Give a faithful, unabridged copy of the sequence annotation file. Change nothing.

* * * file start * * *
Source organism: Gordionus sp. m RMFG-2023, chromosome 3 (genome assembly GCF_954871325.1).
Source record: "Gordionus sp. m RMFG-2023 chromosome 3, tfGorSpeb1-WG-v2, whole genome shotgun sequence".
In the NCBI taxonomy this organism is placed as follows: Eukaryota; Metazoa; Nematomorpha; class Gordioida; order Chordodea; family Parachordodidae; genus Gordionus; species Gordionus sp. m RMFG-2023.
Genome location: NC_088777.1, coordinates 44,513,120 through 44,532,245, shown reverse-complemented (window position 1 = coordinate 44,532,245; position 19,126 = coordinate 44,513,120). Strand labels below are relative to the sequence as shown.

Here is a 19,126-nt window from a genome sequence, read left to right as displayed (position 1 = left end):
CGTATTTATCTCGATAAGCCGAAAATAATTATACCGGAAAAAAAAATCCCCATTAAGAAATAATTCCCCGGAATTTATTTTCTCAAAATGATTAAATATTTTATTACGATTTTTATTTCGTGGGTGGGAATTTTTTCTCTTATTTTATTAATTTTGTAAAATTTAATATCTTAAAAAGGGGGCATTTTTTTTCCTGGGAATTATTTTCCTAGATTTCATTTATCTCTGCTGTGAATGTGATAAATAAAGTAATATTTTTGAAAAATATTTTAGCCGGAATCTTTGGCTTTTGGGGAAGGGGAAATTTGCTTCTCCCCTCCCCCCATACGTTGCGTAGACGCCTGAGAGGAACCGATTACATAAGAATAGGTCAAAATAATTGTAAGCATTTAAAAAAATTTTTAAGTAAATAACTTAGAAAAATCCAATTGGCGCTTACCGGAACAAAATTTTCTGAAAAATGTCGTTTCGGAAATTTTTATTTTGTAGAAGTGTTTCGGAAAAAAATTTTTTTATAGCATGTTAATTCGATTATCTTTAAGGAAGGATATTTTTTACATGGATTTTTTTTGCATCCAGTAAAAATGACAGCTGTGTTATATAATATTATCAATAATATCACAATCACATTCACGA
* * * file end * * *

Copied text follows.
Source organism: Gordionus sp. m RMFG-2023, chromosome 3 (genome assembly GCF_954871325.1).
Source record: "Gordionus sp. m RMFG-2023 chromosome 3, tfGorSpeb1-WG-v2, whole genome shotgun sequence".
In the NCBI taxonomy this organism is placed as follows: Eukaryota; Metazoa; Nematomorpha; class Gordioida; order Chordodea; family Parachordodidae; genus Gordionus; species Gordionus sp. m RMFG-2023.
Genome location: NC_088777.1, coordinates 44,513,120 through 44,532,245, shown reverse-complemented (window position 1 = coordinate 44,532,245; position 19,126 = coordinate 44,513,120). Strand labels below are relative to the sequence as shown.

Here is a 19,126-nt window from a genome sequence, read left to right as displayed (position 1 = left end):
CGTATTTATCTCGATAAGCCGAAAATAATTATACCGGAAAAAAAAATCCCCATTAAGAAATAATTCCCCGGAATTTATTTTCTCAAAATGATTAAATATTTTATTACGATTTTTATTTCGTGGGTGGGAATTTTTTCTCTTATTTTATTAATTTTGTAAAATTTAATATCTTAAAAAGGGGGCATTTTTTTTCCTGGGAATTATTTTCCTAGATTTCATTTATCTCTGCTGTGAATGTGATAAATAAAGTAATATTTTTGAAAAATATTTTAGCCGGAATCTTTGGCTTTTGGGGAAGGGGAAATTTGCTTCTCCCCTCCCCCCATACGTTGCGTAGACGCCTGAGAGGAACCGATTACATAAGAATAGGTCAAAATAATTGTAAGCATTTAAAAAAATTTTTAAGTAAATAACTTAGAAAAATCCAATTGGCGCTTACCGGAACAAAATTTTCTGAAAAATGTCGTTTCGGAAATTTTTATTTTGTAGAAGTGTTTCGGAAAAAAATTTTTTTATAGCATGTTAATTCGATTATCTTTAAGGAAGGATATTTTTTACATGGATTTTTTTTGCATCCAGTAAAAATGACAGCTGTGTTATATAATATTATCAATAATATCACAATCACATTCACGA